Marine Finance 101: Buying A Cruise Ship
Photo by Crusair
Eurodam News, a blog following the construction of the brand new Holland America Lines’ cruise ship M/V Eurodam, recently featured a very interesting post by the company’s director of budgets and planning Tim Murphy. The subject: How To Buy A Cruise Ship. Murphy writes:
“First, you make an economic decision about whether you need a new ship,” Murphy said. “Then you negotiate a price with the shipyard. Generally, you then make a down payment, usually in the range of 5 percent. Then there is a series of staged payments while the ship is being built, with a final big payoff at the time the ship is delivered.”
Murphy said that Eurodam is being financed by Holland America Line through Carnival Corporation’s ownership of the company. “We are in the enviable position that we can self-finance a new cruise ship due to our parent company’s strong balance sheet and solid cash flow,” he said.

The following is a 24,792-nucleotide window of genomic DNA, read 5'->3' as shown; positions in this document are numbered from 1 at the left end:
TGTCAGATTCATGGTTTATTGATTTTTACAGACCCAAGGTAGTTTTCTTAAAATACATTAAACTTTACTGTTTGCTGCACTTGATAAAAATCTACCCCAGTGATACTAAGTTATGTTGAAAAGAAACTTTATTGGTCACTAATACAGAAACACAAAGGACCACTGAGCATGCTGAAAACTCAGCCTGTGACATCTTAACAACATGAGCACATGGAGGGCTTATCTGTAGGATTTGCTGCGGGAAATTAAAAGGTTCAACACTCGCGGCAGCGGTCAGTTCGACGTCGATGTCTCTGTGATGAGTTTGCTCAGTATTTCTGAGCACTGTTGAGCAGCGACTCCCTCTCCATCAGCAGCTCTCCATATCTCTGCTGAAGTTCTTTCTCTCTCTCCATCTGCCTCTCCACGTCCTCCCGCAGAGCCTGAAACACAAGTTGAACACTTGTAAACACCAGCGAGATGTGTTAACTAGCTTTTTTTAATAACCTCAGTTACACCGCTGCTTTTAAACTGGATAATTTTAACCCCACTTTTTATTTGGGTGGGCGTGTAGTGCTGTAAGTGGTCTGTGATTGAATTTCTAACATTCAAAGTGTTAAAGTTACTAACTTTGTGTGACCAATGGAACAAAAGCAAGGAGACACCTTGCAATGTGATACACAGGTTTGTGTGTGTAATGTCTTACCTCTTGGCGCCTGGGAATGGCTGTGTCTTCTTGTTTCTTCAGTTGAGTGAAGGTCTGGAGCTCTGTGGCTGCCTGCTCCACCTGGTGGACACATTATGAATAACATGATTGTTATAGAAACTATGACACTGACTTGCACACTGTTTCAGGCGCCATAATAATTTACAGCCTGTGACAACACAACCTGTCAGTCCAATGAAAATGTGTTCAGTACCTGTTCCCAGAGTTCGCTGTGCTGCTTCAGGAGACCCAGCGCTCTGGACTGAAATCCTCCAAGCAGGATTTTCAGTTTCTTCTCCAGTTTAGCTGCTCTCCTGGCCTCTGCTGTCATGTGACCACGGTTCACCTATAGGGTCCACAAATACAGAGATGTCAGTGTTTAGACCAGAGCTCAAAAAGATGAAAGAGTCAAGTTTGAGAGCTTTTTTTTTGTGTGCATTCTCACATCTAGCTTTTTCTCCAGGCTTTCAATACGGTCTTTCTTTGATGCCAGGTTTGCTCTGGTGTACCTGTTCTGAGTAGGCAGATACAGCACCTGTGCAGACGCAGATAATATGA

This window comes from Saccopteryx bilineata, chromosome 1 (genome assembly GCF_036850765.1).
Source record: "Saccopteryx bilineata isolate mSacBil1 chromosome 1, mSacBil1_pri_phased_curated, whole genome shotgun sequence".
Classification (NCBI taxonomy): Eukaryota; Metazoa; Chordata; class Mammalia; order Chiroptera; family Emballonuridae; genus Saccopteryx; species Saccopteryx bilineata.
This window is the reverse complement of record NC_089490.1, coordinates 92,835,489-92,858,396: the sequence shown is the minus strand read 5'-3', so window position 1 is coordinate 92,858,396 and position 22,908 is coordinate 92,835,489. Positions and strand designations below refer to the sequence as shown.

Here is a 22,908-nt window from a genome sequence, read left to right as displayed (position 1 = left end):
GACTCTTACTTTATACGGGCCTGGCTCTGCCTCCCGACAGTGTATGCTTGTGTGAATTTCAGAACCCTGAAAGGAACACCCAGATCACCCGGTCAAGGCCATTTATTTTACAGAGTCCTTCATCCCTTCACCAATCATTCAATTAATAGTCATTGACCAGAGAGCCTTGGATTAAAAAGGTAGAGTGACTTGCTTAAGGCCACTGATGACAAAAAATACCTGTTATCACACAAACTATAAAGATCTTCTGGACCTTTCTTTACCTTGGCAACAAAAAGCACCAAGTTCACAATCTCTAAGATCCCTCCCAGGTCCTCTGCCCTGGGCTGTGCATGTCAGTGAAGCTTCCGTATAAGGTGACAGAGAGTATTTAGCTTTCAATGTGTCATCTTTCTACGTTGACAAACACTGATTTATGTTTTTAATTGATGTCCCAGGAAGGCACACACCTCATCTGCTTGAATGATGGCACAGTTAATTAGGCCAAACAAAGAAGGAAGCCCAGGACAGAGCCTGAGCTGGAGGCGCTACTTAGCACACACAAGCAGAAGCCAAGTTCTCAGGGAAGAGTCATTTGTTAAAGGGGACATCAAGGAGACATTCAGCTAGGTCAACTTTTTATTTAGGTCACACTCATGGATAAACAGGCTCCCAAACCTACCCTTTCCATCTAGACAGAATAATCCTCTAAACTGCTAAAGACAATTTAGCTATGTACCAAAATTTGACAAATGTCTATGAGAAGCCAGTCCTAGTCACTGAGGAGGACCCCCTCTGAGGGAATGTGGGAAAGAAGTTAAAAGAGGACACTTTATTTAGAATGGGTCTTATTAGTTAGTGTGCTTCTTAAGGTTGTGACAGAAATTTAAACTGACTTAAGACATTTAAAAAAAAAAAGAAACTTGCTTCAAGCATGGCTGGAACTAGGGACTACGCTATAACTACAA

Another of Murphy’s areas of responsibility is warranties. A cruise ship is a very large, complex machine made up of lots of smaller systems and moving parts, and just like with a new car, the owner is going to want warranties for a set time period in the event that there are problems with any parts or systems.
“Pretty much everything on board that’s not a consumable, like light bulbs and that kind of thing, is under warranty for a year,” said Murphy. “Larger, more complex and more critical systems like the engines or water treatment plant would have an extended warranty.”
Before the line takes possession of the ship from the shipyard, any outstanding warranty issues are negotiated and a pre-delivery list of things that still need to be done such as painting, laying carpet or other cosmetic finishes is made and the shipyard is obligated to finish those tasks as soon as possible.
You can read the entire article HERE.
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